3) Put the fava beans, peas, mint, garlic confit, and oil in a large bowl and mash with a masher until you’ve reached the desired consistency. If you prefer a smooth puree you can put all the ingredients in a food processor.

4) Season with salt and serve or set aside.

*You can substitute frozen shelled fava beans and/or peas, just run them under cool water for a few minutes first to defrost slightly. Shelled edamame would make a nice substitute as well.

Asparagus with Garlic Two Ways

1 bunch asparagus (about 10 ounces)
2 tablespoons olive oil
4 cloves garlic, thinly sliced
Garlic confit (recipe above)
Coarse salt

1) Fill a large pot with water and bring to a boil. Add the asparagus and cook for 3 to 5 minutes, until tender.

2) Drain and rinse under very cold water. Dry and transfer to a serving plate.

3) Heat the olive oil in a small skillet and add the garlic. Cook until lightly browned and crispy on both sides.

4) Drizzle the oil and crispy garlic over the asparagus and sprinkle with garlic confit cloves.

5) Season with coarse salt and set aside or serve.

Poached Salmon

3 tablespoons white wine vinegar
1 lemon, thinly sliced
Salt
4 salmon fillets (4-6 ounces each and about 1 inch thick)

1) Fill a wide, shallow pan with 3 to 4 inches of water. Add the vinegar and lemon slices and season generously with salt. Bring to a simmer over medium heat.

2) Carefully add the salmon (the water should just cover it). Cover and simmer for 5 to 8 minutes, until the salmon is cooked through.

3) Using a slotted spatula, move from the water to a paper towel-lined plate to absorb the moisture. Serve immediately, at room temperature, or cold.


Permalink | | Share | Email | Print | Filed under: Shabbat Recipes, Spring Recipes, Shabbat Meals, Shabbat Dinner, Salmon, Garlic Confit

The Jewish Daily Forward welcomes reader comments in order to promote thoughtful discussion on issues of importance to the Jewish community. In the interest of maintaining a civil forum, The Jewish Daily Forwardrequires that all commenters be appropriately respectful toward our writers, other commenters and the subjects of the articles. Vigorous debate and reasoned critique are welcome; name-calling and personal invective are not. While we generally do not seek to edit or actively moderate comments, our spam filter prevents most links and certain key words from being posted and The Jewish Daily Forward reserves the right to remove comments for any reason.




Find us on Facebook!
  • Is pot kosher for Passover. The rabbis say no, especially for Ashkenazi Jews. And it doesn't matter if its the unofficial Pot Day of April 20.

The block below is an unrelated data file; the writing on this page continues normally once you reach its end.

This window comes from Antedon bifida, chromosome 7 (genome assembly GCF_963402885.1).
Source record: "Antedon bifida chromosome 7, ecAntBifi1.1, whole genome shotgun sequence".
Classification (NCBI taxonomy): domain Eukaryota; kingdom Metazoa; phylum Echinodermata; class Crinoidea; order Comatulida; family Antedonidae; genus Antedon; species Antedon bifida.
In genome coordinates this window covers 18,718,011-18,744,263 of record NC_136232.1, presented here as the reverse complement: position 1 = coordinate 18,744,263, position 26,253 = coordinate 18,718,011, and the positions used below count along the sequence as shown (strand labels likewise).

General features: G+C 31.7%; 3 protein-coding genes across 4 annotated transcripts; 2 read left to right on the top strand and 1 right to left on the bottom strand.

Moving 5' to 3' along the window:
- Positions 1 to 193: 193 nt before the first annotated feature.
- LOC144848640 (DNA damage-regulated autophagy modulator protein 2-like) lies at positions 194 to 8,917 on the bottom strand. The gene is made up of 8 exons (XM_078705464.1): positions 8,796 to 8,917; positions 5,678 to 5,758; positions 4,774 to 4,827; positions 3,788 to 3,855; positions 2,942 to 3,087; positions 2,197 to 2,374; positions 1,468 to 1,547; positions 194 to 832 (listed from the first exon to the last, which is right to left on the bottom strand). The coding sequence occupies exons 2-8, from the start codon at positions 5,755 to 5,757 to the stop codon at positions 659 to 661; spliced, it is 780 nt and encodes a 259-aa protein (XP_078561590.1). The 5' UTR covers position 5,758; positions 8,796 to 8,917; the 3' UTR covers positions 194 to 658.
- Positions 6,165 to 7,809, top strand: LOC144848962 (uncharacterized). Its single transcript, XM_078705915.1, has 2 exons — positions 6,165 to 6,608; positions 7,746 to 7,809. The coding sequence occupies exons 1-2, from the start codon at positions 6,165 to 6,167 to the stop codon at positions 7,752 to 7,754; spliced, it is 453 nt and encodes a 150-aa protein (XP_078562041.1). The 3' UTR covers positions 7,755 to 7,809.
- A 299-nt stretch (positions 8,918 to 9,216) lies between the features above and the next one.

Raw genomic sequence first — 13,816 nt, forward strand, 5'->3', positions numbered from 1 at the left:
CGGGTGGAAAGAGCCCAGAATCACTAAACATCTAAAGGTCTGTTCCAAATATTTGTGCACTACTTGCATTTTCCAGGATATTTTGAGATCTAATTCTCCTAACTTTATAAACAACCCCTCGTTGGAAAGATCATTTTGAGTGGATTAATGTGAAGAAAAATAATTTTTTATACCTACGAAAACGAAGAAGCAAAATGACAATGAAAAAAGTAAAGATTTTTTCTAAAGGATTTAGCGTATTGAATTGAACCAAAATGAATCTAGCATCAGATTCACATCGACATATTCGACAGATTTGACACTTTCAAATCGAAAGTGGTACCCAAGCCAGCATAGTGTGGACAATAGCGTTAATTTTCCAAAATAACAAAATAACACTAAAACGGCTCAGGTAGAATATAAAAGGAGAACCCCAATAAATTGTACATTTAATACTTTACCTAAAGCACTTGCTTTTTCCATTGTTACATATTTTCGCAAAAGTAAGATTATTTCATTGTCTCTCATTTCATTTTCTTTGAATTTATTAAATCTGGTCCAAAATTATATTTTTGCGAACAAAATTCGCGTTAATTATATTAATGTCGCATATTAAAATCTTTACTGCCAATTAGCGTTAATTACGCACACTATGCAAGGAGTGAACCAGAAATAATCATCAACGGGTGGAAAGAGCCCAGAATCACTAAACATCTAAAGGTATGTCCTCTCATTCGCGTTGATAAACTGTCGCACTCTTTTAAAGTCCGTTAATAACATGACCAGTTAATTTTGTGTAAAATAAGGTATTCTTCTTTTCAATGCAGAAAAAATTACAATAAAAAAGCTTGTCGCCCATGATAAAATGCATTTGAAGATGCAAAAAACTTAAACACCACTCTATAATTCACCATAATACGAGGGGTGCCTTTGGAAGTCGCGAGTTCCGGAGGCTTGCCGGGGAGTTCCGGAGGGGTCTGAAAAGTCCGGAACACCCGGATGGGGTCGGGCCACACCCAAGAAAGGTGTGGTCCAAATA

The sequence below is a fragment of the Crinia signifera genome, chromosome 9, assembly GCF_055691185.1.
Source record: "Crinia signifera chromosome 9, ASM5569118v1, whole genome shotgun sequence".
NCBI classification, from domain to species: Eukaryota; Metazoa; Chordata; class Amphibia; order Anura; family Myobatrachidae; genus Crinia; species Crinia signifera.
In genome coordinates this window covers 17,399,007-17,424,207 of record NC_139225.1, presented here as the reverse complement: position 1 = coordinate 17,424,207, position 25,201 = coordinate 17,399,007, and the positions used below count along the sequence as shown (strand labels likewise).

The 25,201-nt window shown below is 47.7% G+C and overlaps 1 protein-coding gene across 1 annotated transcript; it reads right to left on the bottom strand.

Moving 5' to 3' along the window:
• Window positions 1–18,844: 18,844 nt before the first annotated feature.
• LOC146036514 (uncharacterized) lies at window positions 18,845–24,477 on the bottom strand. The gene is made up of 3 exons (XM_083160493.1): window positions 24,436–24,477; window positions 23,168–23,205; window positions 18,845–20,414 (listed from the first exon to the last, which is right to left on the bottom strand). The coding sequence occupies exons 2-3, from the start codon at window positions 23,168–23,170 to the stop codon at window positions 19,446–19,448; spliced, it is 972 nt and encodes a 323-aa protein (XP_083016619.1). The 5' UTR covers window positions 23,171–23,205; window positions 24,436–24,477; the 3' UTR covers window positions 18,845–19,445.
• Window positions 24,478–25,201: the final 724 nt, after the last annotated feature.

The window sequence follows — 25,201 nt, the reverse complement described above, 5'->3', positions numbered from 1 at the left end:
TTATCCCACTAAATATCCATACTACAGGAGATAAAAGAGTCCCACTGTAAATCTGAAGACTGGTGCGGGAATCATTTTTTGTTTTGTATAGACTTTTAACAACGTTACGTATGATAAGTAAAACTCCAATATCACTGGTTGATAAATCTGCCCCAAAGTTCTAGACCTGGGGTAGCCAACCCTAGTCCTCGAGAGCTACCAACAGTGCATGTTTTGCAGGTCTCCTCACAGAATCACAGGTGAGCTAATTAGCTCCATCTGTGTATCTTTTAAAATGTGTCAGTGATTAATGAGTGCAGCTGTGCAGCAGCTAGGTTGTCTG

• A Ukrainian rabbi says he thinks the leaflets ordering Jews in restive Donetsk to 'register' were a hoax. But the disturbing story still won't die.
  • Some snacks to help you get through the second half of Passover.
  • You wouldn't think that a Soviet-Jewish immigrant would find much in common with Gabriel Garcia Marquez. But the famed novelist once helped one man find his first love. http://jd.fo/f3JiS
  • Can you relate?
  • The Forverts' "Bintel Brief" advice column ran for more than 65 years. Now it's getting a second life — as a cartoon.
  • Half of this Hillel's members believe Jesus was the Messiah.
  • Vinyl isn't just for hipsters and hippies. Israeli photographer Eilan Paz documents the most astonishing record collections from around the world:http://jd.fo/g3IyM
  • Could Spider-Man be Jewish? Andrew Garfield thinks so.
  • Most tasteless video ever? A new video shows Jesus Christ dying at Auschwitz.
  • "It’s the smell that hits me first — musty, almost sweet, emanating from the green felt that cradles each piece of silver cutlery in its own place." Only one week left to submit! Tell us the story of your family's Jewish heirloom.
  • Mazel tov to Chelsea Clinton and Marc Mezvinsky!
  • If it's true, it's pretty terrifying news.
  • “My mom went to cook at the White House and all I got was this tiny piece of leftover raspberry ganache."
  • from-cache

Would you like to receive updates about new stories?




















We will not share your e-mail address or other personal information.

Already subscribed? Manage your subscription.